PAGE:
Dodging Distractions: Five Tips to Improve Your Patient Focus
Prioritizing and quiet zones among solutions nurses can implement to improve patient care
By Melissa Hagstrom, Contributor
pagers, equipment alarms, documentation requirements, chatty colleagues and
countless other distractions on the hospital floor make it difficult for nurses
to avoid interruptions when caring for patients. In fact, dealing with such
distractions has become the subject of many research studies and case studies
on patient safety.
are several major initiatives and high-tech solutions available to address the
problem, there are also a few simple things staff and travel nurses can do immediately
that can make a difference.
Two experts on the topic identify five key things
you can do now--starting with your
next shift--to limit distractions, reduce the potential for errors and elevate
the level of your patient care:
1. Prioritize and delegate
"Have a plan for the day and prioritize your work. Identify
what needs to be done that day, and what can wait for another shift," said Juliana Brixey, RN, PhD,
an assistant professor at the University of Texas Health Science Center, School
of Biomedical Informatics, who has conducted several studies on the impact of
interruptions in the health care setting. "It's important to remember that
a hospital is a 24-hour operation, and sometimes you have to pass on tasks to the
Brixey indicated that delegating tasks to other people--whether it
is the unit secretary, charge nurse or nursing assistant--can help nurses focus
on the task at hand instead of moving to the requested task and hoping they'll
remember to come back to their original task. "Just because someone asks you to do something, doesn't mean you need to
stop right then and do it," Brixey added. "There are things in the
literature that show us when a nurse stops something to do something else,
errors do occur. If you're engaged doing something with the patient, that
should be your main priority."
2. Keep conversations to a minimum
Open lines of communication between nurses and patients are key to successful
outcomes, but minimizing outside conversations, gossip and other mindless chatter
can help to eliminate distractions and other interruptions. "[Nurses] can avoid
unnecessary chatter about things that do not relate to the work they are
doing," said Tess Pape, PhD, RN, CNOR, CNE, associate
professor and RN-to-BSN coordinator at Lamar University in Beaumont, Texas.
conversation to a minimum at the bedside or when doing medication
administration, because when you are stationary or stopped for a bit you become
a target for interruptions and distractions during that time because people
think they can get your attention," Brixey said.
3. Use special vests, signs
and quiet zones
Featured in the
Agency for Healthcare Research and Quality's (AHRQ) Innovation Exchange, Pape's
usage of checklists, quiet zones, and medication sashes or vests to reduce
distractions during medication administration is a best practice that has been
implemented at hospitals all over the United States.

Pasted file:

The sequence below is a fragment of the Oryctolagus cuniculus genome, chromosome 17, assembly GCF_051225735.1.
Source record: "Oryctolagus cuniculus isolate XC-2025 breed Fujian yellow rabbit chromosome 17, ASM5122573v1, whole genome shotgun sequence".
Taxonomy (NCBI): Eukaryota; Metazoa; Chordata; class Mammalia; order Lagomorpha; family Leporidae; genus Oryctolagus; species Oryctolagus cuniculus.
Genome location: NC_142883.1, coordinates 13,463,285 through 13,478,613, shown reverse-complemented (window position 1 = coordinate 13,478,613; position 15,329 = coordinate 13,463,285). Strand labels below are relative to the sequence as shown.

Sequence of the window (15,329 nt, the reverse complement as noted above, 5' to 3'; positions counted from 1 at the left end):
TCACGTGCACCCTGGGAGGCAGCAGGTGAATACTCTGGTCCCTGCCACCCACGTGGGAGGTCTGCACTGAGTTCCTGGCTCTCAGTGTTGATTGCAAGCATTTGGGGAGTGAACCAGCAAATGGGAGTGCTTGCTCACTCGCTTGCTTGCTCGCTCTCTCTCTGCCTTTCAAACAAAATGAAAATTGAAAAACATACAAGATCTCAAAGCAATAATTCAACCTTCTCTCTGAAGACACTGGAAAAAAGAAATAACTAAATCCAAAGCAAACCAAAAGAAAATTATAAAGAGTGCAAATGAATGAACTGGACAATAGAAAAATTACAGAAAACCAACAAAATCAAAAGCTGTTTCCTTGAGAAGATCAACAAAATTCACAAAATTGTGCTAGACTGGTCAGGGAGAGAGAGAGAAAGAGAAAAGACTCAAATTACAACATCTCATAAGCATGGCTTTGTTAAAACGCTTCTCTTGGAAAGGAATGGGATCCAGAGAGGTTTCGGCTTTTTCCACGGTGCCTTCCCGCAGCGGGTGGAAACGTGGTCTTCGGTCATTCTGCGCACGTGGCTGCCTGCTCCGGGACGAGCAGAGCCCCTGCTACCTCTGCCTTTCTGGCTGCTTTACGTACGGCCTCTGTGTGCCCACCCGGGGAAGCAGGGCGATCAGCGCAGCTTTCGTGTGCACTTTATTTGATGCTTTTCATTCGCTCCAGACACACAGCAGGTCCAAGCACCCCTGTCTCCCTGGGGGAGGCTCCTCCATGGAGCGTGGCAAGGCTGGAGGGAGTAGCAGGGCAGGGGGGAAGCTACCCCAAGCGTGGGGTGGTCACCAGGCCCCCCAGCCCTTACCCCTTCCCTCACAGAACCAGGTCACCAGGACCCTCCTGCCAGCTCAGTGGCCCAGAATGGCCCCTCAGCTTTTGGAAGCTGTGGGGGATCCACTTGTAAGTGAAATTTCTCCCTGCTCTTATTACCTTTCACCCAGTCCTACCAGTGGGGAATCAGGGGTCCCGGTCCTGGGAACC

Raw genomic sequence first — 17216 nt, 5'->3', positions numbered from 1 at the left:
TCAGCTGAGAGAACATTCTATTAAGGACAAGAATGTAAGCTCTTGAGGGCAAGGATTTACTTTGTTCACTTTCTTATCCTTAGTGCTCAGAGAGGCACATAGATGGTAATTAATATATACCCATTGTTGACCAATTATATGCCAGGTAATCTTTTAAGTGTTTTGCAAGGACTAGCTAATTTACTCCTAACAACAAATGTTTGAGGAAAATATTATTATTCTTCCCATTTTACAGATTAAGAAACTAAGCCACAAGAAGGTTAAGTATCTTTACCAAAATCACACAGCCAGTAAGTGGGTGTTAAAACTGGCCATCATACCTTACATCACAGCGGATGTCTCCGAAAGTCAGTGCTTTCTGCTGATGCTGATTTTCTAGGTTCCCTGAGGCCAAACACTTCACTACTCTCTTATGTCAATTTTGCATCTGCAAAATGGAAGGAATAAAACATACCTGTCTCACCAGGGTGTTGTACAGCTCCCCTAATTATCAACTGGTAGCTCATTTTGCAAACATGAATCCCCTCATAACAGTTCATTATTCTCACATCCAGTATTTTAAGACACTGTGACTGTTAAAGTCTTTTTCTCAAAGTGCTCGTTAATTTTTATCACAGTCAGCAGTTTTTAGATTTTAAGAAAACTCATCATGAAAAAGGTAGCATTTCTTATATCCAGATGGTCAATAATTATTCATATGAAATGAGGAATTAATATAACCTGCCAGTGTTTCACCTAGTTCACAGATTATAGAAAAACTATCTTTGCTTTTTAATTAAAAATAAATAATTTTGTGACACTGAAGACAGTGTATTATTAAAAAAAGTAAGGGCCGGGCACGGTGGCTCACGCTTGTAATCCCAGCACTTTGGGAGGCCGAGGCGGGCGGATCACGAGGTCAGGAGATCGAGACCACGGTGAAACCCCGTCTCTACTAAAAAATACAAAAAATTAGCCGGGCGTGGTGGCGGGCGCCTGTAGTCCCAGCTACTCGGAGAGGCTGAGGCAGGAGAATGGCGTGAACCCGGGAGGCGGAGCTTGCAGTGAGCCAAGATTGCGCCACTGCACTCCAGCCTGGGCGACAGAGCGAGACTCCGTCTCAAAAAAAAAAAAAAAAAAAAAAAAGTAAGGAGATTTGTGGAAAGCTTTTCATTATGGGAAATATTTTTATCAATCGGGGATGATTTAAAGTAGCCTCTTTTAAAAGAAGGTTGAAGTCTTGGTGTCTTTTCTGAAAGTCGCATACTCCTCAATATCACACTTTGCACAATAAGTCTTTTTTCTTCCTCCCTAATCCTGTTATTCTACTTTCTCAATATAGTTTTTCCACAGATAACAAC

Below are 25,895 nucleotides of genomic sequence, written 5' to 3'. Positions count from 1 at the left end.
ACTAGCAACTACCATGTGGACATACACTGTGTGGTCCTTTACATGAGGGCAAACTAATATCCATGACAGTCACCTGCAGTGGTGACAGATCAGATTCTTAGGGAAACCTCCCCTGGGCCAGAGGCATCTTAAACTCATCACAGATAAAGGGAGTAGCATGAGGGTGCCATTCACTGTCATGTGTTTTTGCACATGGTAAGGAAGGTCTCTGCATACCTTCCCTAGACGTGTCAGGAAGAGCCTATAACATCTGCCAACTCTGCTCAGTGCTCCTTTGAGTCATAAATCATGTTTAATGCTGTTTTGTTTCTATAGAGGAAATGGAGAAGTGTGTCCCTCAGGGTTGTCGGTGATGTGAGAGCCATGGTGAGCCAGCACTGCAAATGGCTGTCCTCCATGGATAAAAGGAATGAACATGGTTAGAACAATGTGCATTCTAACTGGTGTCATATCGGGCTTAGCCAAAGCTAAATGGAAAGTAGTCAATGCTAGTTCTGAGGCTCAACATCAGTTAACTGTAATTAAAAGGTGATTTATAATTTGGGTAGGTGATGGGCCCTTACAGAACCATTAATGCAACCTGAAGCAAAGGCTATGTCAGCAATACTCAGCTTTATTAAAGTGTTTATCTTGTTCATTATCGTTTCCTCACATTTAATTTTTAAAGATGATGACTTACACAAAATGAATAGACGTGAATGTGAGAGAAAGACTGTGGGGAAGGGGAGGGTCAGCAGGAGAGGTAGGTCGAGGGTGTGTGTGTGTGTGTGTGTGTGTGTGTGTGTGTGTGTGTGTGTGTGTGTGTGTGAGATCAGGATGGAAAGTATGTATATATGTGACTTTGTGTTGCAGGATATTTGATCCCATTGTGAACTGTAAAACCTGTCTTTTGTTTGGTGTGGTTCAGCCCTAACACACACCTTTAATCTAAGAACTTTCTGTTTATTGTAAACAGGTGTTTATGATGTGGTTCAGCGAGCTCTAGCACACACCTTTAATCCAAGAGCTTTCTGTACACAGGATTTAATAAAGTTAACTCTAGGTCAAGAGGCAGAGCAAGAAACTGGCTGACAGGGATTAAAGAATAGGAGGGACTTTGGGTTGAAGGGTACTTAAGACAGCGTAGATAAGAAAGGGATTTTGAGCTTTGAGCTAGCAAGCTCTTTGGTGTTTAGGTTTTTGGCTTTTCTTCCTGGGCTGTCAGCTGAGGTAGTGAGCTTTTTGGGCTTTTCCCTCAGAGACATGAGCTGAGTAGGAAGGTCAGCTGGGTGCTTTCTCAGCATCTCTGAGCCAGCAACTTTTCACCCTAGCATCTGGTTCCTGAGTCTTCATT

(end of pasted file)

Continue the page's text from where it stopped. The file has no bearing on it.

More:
should implement the no interruption or quiet zone in the medication area and
consider other environmental influences on nurses," Pape said. "In
addition, a visible symbol worn by the nurse prevents interference as the nurse
travels to the patient’s room with medications. Teamwork is also critical in
that other staff members must respect this critical time and help prevent
Implementing quiet zones or vests will require the approval of the
hospital or unit, but Pape encourages nurses to bring these solutions to their
managers, as her research shows these interventions can reduce medication
errors and near misses.
4. Move away from multitasking
We live in a
society where getting the most done in the shortest amount of time is viewed as
being productive and efficient, when in reality, multitasking can zap focus,
lead to errors and cause tasks to languish unfinished--especially in the health care
"So many times nurses think they can multitask at critical
times, and that is when errors occur," Pape said. "Multitasking among
some in the younger generation has almost become a badge of courage or medal of
honor. I have seen some nurses and many of my students with this attitude and
they had a near miss error as a result."
on one task at a time can help improve efficiency in your workflow and may
reduce overtime for the unit," Brixey said. "Keeping your focus on
the patient should be your most important task."
5. Realize it's okay to say “No”
you have to say no," Brixey said. "Maybe you are giving medicine or
doing a procedure at the bedside; something where you are engaged with the
patient and you can't always leave, sometimes in these situations you just have
to say ‘No.’"
nurses that they have a right to say “Not now,” or “Come back and talk to me
later,” is essential for reducing distractions and interruptions, Pape
health care organizations and nurses must realize that people are human and
that the potential for error to occur is real," Pape concluded. "People are just human
and we don't have the capacity to withstand being bombarded by conversation,
interruptions and noise and still be accurate in what we are doing. We need everyone to work to understand the
correlation between the environment you work in and the outcomes of your
Interested in improving patient care in a new environment? Check
out the high-paying travel nursing jobs available with NurseChoice.
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